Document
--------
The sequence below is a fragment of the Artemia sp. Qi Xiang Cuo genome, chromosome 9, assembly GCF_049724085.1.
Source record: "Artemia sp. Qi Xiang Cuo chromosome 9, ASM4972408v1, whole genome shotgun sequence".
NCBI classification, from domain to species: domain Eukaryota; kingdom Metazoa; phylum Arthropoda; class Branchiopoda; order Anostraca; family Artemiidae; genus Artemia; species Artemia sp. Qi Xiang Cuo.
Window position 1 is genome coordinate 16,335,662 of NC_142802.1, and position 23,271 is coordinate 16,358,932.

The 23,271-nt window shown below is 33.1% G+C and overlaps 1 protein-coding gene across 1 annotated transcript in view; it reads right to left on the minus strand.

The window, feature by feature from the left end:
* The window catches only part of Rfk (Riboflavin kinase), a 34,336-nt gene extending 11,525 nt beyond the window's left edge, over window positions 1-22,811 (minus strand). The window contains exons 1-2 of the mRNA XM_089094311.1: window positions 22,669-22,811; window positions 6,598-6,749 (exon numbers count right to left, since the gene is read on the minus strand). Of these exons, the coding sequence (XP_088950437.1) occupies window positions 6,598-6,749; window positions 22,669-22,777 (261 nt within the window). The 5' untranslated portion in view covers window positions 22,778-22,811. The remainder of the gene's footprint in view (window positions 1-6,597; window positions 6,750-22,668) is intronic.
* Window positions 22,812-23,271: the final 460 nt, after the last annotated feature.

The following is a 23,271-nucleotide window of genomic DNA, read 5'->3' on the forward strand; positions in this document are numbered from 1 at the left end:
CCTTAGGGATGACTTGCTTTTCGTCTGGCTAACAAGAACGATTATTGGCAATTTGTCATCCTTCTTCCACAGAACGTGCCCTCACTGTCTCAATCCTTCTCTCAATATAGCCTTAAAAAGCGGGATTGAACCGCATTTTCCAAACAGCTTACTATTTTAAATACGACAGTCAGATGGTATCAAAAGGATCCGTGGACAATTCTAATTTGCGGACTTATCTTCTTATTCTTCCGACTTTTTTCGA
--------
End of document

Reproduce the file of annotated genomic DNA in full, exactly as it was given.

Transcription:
The sequence below is a fragment of the Artemia sp. Qi Xiang Cuo genome, chromosome 9, assembly GCF_049724085.1.
Source record: "Artemia sp. Qi Xiang Cuo chromosome 9, ASM4972408v1, whole genome shotgun sequence".
NCBI classification, from domain to species: domain Eukaryota; kingdom Metazoa; phylum Arthropoda; class Branchiopoda; order Anostraca; family Artemiidae; genus Artemia; species Artemia sp. Qi Xiang Cuo.
Window position 1 is genome coordinate 16,335,662 of NC_142802.1, and position 23,271 is coordinate 16,358,932.

The 23,271-nt window shown below is 33.1% G+C and overlaps 1 protein-coding gene across 1 annotated transcript in view; it reads right to left on the minus strand.

The window, feature by feature from the left end:
* The window catches only part of Rfk (Riboflavin kinase), a 34,336-nt gene extending 11,525 nt beyond the window's left edge, over window positions 1-22,811 (minus strand). The window contains exons 1-2 of the mRNA XM_089094311.1: window positions 22,669-22,811; window positions 6,598-6,749 (exon numbers count right to left, since the gene is read on the minus strand). Of these exons, the coding sequence (XP_088950437.1) occupies window positions 6,598-6,749; window positions 22,669-22,777 (261 nt within the window). The 5' untranslated portion in view covers window positions 22,778-22,811. The remainder of the gene's footprint in view (window positions 1-6,597; window positions 6,750-22,668) is intronic.
* Window positions 22,812-23,271: the final 460 nt, after the last annotated feature.

The following is a 23,271-nucleotide window of genomic DNA, read 5'->3' on the forward strand; positions in this document are numbered from 1 at the left end:
CCTTAGGGATGACTTGCTTTTCGTCTGGCTAACAAGAACGATTATTGGCAATTTGTCATCCTTCTTCCACAGAACGTGCCCTCACTGTCTCAATCCTTCTCTCAATATAGCCTTAAAAAGCGGGATTGAACCGCATTTTCCAAACAGCTTACTATTTTAAATACGACAGTCAGATGGTATCAAAAGGATCCGTGGACAATTCTAATTTGCGGACTTATCTTCTTATTCTTCCGACTTTTTTCGA